Neil McFerran and Aaron Davidson were both 18 when they were overcome by the deadly gas in a holiday apartment in Castlerock, Co Londonderry on 3 August 2010.
The pair - who along with another friend Matthew Gaw - had gone to the seaside town for a break ahead of getting their A Level results - were found by their parents, who rushed from their homes in Newtownabbey to Castlerock when they were unable to contact them on the phone.
Katrina Davidson said initially she hadn't been worried as her son usually had his phone on silent.
But when Neil's mum Catherine said she hadn't heard from him and that she had expected them home, that was when "panic set in".
They went to the holiday apartment in Castlerock, and saw things strewn about as if the boys were still inside.
While waiting for the police, they managed to break in through the bathroom window.
"When first we got through, it was so surreal, we went into the living room, and I saw Aaron lying there, I thought: 'Something's not right'," she told UTV.
"I just didn't believe that he had died, I actually thought it was meningitis because I remember seeing his t-shirt - under it he was pure purple.
"I remember Johnny and Catherine finding Neil. Poor Matthew was just sitting there in awe, he was conscious but barely.
"I still thought that this isn't happening to me because people like me don't lose children."
Katrina said the friends had made plans to go to New York that September before going onto university, where Aaron wanted to study engineering.
They had high hopes. Aaron couldn't wait to get his A Level results. That day came and he wasn't here.
She said that results day was difficult, as her son had worked so hard to do well in his exams, and he did - achieving an A*, B, C, and D.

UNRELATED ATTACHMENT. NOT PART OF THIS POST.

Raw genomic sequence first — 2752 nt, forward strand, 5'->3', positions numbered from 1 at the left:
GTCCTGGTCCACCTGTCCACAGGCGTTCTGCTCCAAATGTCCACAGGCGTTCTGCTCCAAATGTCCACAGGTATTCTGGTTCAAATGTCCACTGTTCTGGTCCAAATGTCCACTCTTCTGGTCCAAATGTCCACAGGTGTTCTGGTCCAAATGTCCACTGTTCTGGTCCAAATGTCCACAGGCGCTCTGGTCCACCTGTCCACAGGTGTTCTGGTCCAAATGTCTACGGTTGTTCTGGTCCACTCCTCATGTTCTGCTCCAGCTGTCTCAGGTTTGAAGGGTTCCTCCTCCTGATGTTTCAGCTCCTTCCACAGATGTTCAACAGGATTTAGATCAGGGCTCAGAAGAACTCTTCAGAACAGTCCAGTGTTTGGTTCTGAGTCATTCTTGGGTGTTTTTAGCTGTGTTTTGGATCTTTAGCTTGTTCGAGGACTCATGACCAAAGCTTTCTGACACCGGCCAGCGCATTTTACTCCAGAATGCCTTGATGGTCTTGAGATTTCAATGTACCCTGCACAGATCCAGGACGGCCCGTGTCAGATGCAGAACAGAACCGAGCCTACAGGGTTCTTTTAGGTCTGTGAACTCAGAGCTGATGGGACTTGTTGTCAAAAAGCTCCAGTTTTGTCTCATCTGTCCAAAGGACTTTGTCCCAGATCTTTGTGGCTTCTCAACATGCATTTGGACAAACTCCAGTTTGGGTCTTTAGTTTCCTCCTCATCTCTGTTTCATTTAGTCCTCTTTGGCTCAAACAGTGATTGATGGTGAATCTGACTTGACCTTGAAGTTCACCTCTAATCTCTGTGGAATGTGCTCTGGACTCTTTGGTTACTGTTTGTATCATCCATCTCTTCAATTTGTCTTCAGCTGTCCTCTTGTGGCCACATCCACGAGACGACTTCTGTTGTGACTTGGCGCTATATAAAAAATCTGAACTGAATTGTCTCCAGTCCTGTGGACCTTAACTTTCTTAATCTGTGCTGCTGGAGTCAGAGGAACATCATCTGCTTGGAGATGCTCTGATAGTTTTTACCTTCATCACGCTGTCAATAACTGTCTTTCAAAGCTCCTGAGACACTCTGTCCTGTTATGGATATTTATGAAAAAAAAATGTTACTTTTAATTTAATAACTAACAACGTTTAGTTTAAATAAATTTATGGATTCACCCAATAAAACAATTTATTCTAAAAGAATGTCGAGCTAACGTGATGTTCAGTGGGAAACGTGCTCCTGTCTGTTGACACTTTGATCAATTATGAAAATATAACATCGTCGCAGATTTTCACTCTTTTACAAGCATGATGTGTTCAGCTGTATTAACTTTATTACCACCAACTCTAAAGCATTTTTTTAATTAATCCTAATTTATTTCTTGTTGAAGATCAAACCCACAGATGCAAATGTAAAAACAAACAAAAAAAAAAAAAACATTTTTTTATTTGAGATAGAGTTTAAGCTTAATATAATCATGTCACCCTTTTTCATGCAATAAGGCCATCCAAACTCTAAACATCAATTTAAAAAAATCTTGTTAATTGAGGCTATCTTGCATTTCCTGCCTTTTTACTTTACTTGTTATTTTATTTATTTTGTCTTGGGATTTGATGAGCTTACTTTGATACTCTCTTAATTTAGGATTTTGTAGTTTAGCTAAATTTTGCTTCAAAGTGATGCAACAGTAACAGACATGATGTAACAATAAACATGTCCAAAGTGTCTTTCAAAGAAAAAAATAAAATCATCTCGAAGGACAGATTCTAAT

"Looking back on it now, I don't know I coped, I remember just thinking: 'I will take every day as it comes, just get today over'."
On Tuesday, gas fitter George Brown, 52, from Ballygawley Road in Aghadowey appeared in the dock of Coleraine Crown Court, sitting in Belfast, where he pleaded guilty to unlawfully killing Neil McFerran and Aaron Davidson.
He admitted 21 charges which also included a string of offences involving failures in health and safety legislation.
Both Aaron and Neil's families were in court.
Katrina said she was relieved there would be no trial and that Brown had admitted responsibility.
"We were right, he did do it, he is responsible for taking Neil and Aaron and justice has finally happened," she said.
"As far as I'm concerned, no sentence is appropriate - if anybody else lost their son or daughter through somebody's negligence, obviously you want them locked up.
"Everybody would say 'forever and throw away the key', but I know that's not going to happen, I think justice was far more important."
Katrina remembers her final moments with her son.
"It was just a weekend break in an apartment he had stayed in before, you just can't imagine (him) leaving the door and not coming back," she said.
"I said: 'Enjoy yourself - love you, son' and he just kissed me as he always did and said: 'Love you too, mum' and that was the last time I saw him.
"My life will never be the same without him. That man took away Aaron's life and his future - he took away ours as well."
Since their sons' tragic deaths, Catherine and Katrina and their families have worked tirelessly to ensure every home in Northern Ireland has a carbon monoxide alarm.
Katrina added: "We have to show other people they need alarms, they need to get everything serviced."